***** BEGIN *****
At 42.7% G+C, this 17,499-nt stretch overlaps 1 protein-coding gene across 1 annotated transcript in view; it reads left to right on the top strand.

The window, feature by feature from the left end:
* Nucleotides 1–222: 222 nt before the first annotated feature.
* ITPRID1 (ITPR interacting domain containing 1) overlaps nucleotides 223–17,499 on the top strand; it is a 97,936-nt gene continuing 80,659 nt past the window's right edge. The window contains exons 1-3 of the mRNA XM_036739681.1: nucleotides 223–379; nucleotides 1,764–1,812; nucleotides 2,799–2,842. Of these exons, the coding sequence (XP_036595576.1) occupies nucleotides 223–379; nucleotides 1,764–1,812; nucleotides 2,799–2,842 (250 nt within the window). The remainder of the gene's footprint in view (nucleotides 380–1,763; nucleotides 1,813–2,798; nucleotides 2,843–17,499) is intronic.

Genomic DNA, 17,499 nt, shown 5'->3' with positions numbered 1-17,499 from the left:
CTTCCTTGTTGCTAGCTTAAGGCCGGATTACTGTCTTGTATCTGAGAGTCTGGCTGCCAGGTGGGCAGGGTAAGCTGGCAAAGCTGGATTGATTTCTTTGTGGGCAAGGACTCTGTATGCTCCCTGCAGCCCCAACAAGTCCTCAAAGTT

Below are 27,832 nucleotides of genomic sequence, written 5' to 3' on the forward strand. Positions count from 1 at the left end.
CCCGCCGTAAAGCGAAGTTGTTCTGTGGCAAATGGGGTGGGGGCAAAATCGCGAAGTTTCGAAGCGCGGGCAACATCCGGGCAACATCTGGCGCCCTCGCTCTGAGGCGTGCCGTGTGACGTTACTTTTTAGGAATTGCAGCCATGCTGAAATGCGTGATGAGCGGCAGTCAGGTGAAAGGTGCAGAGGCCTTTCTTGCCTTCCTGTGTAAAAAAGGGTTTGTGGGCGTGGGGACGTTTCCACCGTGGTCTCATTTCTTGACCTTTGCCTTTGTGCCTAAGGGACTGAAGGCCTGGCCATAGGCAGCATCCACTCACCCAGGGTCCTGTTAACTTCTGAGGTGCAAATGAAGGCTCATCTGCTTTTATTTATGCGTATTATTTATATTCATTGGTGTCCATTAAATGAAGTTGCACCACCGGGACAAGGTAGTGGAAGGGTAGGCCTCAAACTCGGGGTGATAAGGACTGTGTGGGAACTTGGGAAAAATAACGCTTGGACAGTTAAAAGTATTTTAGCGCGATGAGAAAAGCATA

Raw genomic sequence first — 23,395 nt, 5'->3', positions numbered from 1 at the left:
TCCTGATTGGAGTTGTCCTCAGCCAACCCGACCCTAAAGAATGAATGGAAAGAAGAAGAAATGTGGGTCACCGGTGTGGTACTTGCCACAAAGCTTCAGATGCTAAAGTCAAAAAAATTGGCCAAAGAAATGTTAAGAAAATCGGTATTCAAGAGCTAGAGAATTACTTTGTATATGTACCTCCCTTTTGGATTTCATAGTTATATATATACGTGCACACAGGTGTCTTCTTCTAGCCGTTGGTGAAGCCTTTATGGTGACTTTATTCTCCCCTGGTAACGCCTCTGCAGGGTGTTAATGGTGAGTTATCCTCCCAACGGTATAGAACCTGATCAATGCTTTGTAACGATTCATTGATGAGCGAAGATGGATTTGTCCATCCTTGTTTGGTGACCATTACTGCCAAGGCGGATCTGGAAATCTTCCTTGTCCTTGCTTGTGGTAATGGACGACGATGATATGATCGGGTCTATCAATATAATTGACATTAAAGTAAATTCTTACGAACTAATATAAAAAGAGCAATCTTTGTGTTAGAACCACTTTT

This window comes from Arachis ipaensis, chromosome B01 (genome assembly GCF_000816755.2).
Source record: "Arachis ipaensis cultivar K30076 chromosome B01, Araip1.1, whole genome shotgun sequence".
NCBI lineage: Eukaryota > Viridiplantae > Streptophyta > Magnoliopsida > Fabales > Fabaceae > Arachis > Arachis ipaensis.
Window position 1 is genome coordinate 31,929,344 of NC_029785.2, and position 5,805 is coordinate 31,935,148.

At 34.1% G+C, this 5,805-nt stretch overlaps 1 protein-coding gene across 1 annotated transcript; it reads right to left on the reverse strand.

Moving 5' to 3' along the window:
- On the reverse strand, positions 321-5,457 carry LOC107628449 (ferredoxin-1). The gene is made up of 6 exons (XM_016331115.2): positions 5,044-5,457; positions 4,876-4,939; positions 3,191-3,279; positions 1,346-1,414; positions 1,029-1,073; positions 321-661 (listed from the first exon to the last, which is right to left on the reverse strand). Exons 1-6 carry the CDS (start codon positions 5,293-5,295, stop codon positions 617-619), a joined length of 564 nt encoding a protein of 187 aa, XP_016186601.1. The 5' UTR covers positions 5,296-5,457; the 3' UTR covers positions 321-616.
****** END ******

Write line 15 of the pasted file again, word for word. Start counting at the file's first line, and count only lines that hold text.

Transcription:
At 34.1% G+C, this 5,805-nt stretch overlaps 1 protein-coding gene across 1 annotated transcript; it reads right to left on the reverse strand.